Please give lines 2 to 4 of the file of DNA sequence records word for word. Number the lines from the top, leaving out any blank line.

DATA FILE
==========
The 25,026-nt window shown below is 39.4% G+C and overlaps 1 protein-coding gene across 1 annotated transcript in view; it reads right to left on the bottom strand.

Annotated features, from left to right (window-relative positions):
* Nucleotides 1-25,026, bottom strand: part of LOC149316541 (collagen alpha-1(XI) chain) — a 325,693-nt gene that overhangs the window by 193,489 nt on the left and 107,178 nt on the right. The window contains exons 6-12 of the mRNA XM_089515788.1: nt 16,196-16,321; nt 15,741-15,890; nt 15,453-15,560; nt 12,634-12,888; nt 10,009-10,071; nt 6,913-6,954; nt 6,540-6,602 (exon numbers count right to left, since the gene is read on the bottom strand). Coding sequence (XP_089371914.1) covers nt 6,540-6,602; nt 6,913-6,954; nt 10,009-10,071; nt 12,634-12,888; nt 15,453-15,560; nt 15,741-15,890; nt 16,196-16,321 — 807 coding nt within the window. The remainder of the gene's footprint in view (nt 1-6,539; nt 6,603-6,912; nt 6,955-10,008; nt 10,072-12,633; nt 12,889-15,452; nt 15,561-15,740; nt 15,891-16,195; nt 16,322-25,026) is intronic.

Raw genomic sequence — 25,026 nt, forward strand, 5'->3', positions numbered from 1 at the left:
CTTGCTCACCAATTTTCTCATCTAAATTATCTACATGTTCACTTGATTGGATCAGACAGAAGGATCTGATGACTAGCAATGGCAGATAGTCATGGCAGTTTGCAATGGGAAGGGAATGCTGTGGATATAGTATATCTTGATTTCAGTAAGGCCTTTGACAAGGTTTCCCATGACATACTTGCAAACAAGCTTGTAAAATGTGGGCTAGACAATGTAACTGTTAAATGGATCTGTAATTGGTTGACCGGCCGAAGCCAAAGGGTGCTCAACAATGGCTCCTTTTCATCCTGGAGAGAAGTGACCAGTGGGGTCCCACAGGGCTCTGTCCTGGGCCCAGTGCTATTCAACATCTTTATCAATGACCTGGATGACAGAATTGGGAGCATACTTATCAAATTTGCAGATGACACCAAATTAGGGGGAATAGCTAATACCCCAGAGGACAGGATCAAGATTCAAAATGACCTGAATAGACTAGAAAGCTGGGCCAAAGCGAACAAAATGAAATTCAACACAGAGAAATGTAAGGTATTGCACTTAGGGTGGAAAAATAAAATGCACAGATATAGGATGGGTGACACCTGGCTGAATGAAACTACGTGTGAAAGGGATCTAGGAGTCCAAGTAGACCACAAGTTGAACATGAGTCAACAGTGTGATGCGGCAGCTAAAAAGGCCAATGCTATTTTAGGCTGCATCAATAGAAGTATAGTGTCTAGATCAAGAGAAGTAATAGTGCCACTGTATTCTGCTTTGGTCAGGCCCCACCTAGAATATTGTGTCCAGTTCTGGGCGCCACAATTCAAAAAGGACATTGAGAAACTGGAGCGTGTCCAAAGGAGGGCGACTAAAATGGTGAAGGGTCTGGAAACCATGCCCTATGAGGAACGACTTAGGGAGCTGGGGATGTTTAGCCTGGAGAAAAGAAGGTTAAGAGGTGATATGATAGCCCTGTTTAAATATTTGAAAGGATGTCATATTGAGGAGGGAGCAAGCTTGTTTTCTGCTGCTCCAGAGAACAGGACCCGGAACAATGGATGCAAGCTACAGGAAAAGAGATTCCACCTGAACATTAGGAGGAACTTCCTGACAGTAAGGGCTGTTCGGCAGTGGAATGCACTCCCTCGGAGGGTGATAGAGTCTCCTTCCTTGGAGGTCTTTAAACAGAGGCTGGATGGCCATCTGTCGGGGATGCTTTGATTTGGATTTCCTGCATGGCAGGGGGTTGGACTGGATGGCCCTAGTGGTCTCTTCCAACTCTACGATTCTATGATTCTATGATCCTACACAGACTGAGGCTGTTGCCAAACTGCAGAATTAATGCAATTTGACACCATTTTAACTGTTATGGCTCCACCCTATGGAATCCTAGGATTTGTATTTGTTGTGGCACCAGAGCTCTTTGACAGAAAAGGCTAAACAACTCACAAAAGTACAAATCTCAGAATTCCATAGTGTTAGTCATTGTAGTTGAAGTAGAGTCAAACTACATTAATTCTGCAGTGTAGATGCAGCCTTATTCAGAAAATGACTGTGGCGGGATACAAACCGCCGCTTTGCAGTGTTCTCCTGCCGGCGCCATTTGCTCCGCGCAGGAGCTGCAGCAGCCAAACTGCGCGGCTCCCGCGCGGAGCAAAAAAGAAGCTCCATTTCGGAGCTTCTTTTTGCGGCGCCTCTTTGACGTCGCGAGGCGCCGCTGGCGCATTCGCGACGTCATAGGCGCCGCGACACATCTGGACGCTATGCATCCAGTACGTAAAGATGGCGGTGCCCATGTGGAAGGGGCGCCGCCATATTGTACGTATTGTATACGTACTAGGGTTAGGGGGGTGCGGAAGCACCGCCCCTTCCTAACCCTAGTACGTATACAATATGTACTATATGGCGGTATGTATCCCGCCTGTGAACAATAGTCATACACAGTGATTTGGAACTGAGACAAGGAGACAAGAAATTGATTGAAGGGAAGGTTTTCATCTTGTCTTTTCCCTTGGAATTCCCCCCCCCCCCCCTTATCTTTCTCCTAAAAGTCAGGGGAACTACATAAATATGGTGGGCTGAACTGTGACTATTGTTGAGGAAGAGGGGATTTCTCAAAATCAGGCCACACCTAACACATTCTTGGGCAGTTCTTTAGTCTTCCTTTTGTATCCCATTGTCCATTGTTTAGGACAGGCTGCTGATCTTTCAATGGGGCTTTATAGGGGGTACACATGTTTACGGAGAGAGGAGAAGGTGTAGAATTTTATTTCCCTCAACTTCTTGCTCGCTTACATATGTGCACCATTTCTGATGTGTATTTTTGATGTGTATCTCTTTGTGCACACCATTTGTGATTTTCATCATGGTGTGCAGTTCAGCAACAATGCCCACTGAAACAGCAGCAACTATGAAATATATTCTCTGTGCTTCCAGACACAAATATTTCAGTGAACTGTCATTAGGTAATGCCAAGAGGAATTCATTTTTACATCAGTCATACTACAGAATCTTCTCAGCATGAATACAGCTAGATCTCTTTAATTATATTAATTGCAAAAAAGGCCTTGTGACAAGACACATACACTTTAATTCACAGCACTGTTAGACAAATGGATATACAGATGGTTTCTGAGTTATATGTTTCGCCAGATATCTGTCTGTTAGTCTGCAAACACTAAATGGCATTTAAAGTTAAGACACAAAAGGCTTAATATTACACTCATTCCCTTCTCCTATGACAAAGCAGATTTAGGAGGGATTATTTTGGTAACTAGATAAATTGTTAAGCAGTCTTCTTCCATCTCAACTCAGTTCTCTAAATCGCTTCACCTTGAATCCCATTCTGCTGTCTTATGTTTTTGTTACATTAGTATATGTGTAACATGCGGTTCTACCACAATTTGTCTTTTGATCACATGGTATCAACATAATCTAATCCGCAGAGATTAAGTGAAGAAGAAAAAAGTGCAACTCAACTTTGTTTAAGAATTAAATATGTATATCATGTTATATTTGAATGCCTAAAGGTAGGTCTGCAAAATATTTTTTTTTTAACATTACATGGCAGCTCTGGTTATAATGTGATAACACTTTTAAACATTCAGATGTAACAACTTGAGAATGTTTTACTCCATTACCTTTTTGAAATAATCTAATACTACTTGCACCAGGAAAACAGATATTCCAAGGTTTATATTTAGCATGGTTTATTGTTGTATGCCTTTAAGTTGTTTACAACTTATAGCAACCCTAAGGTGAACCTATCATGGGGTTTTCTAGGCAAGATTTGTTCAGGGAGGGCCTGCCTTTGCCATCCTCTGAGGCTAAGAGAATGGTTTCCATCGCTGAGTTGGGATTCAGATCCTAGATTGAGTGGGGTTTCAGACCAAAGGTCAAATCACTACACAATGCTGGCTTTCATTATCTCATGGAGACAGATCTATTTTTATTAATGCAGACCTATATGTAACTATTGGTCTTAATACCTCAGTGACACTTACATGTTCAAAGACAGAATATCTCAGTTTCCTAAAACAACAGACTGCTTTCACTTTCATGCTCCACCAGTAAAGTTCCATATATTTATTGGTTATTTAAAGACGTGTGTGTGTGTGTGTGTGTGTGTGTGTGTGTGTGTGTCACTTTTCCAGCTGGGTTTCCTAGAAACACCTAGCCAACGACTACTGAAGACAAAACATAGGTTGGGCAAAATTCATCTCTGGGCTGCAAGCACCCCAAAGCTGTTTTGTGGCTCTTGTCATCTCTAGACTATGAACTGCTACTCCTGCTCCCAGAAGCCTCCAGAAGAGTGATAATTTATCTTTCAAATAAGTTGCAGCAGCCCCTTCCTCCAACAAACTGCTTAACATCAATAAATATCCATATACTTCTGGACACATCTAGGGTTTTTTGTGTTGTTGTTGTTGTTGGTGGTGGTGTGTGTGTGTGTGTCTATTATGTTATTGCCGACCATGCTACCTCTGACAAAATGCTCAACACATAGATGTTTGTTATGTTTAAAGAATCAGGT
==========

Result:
Annotated features, from left to right (window-relative positions):
* Nucleotides 1-25,026, bottom strand: part of LOC149316541 (collagen alpha-1(XI) chain) — a 325,693-nt gene that overhangs the window by 193,489 nt on the left and 107,178 nt on the right. The window contains exons 6-12 of the mRNA XM_089515788.1: nt 16,196-16,321; nt 15,741-15,890; nt 15,453-15,560; nt 12,634-12,888; nt 10,009-10,071; nt 6,913-6,954; nt 6,540-6,602 (exon numbers count right to left, since the gene is read on the bottom strand). Coding sequence (XP_089371914.1) covers nt 6,540-6,602; nt 6,913-6,954; nt 10,009-10,071; nt 12,634-12,888; nt 15,453-15,560; nt 15,741-15,890; nt 16,196-16,321 — 807 coding nt within the window. The remainder of the gene's footprint in view (nt 1-6,539; nt 6,603-6,912; nt 6,955-10,008; nt 10,072-12,633; nt 12,889-15,452; nt 15,561-15,740; nt 15,891-16,195; nt 16,322-25,026) is intronic.

Raw genomic sequence — 25,026 nt, forward strand, 5'->3', positions numbered from 1 at the left: